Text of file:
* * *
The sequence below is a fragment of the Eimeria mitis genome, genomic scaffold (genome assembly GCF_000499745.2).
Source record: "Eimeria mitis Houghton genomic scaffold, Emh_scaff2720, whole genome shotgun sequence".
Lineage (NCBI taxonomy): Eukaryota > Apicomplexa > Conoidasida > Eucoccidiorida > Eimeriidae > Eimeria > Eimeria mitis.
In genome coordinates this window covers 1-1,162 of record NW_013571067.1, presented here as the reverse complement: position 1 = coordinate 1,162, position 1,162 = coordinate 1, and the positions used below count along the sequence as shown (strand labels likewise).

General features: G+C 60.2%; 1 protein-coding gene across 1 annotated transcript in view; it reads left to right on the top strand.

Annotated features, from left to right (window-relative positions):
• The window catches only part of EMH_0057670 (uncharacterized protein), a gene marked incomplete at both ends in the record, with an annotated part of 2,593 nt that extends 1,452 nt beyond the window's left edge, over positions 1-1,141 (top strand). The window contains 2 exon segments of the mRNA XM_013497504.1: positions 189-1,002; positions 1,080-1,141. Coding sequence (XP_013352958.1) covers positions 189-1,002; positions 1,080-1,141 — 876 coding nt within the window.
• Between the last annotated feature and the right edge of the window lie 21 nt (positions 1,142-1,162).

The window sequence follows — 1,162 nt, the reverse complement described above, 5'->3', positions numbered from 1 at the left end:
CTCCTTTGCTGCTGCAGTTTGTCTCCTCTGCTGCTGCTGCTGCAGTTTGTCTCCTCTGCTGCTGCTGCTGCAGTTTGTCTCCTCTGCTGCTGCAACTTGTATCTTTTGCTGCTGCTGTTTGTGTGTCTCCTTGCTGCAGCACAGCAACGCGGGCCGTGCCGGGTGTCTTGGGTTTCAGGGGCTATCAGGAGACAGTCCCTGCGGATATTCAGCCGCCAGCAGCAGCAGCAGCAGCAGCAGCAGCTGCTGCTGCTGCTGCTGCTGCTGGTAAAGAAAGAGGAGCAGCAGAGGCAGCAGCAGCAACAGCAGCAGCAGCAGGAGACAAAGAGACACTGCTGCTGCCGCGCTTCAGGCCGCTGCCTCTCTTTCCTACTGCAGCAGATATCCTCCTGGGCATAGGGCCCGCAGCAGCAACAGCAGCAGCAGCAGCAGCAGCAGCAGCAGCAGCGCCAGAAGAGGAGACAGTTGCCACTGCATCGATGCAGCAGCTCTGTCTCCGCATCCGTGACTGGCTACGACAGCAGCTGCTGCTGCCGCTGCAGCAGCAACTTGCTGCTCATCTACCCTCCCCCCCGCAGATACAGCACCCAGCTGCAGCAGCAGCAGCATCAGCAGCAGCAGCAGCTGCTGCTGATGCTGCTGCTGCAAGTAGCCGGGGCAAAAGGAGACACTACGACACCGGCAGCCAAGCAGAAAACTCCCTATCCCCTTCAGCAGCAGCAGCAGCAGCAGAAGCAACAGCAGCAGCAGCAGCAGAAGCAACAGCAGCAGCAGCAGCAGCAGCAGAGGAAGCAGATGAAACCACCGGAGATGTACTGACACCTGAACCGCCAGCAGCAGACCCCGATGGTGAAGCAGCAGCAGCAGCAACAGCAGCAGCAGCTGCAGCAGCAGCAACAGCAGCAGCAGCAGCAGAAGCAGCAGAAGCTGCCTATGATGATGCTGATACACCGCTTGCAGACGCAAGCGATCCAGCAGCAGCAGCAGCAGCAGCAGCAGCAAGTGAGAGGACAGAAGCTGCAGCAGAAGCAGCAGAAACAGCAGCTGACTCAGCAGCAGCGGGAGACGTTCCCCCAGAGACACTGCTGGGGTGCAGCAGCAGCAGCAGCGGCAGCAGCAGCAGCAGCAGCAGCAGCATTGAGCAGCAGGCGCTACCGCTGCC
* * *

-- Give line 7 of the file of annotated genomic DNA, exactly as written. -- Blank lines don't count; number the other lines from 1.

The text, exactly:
• The window catches only part of EMH_0057670 (uncharacterized protein), a gene marked incomplete at both ends in the record, with an annotated part of 2,593 nt that extends 1,452 nt beyond the window's left edge, over positions 1-1,141 (top strand). The window contains 2 exon segments of the mRNA XM_013497504.1: positions 189-1,002; positions 1,080-1,141. Coding sequence (XP_013352958.1) covers positions 189-1,002; positions 1,080-1,141 — 876 coding nt within the window.